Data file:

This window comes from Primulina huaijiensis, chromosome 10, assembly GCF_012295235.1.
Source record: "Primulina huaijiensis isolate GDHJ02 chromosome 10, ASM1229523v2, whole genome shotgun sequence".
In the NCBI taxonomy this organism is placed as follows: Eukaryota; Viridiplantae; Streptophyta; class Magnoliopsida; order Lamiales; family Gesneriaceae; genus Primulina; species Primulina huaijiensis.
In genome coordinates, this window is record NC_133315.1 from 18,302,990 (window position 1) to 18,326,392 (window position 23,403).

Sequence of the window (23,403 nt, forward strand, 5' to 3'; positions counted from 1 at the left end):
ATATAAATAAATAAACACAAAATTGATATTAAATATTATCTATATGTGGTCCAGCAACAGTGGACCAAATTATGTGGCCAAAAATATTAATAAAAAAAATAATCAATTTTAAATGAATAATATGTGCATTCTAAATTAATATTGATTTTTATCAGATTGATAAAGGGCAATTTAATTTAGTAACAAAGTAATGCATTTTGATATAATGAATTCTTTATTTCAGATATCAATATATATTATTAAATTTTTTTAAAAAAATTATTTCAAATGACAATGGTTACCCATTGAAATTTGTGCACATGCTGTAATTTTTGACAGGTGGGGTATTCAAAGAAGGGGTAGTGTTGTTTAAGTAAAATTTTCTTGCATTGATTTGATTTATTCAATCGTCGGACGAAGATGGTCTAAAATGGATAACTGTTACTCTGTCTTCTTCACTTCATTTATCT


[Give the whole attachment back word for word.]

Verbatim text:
This window comes from Primulina huaijiensis, chromosome 10, assembly GCF_012295235.1.
Source record: "Primulina huaijiensis isolate GDHJ02 chromosome 10, ASM1229523v2, whole genome shotgun sequence".
In the NCBI taxonomy this organism is placed as follows: Eukaryota; Viridiplantae; Streptophyta; class Magnoliopsida; order Lamiales; family Gesneriaceae; genus Primulina; species Primulina huaijiensis.
In genome coordinates, this window is record NC_133315.1 from 18,302,990 (window position 1) to 18,326,392 (window position 23,403).

Sequence of the window (23,403 nt, forward strand, 5' to 3'; positions counted from 1 at the left end):
ATATAAATAAATAAACACAAAATTGATATTAAATATTATCTATATGTGGTCCAGCAACAGTGGACCAAATTATGTGGCCAAAAATATTAATAAAAAAAATAATCAATTTTAAATGAATAATATGTGCATTCTAAATTAATATTGATTTTTATCAGATTGATAAAGGGCAATTTAATTTAGTAACAAAGTAATGCATTTTGATATAATGAATTCTTTATTTCAGATATCAATATATATTATTAAATTTTTTTAAAAAAATTATTTCAAATGACAATGGTTACCCATTGAAATTTGTGCACATGCTGTAATTTTTGACAGGTGGGGTATTCAAAGAAGGGGTAGTGTTGTTTAAGTAAAATTTTCTTGCATTGATTTGATTTATTCAATCGTCGGACGAAGATGGTCTAAAATGGATAACTGTTACTCTGTCTTCTTCACTTCATTTATCT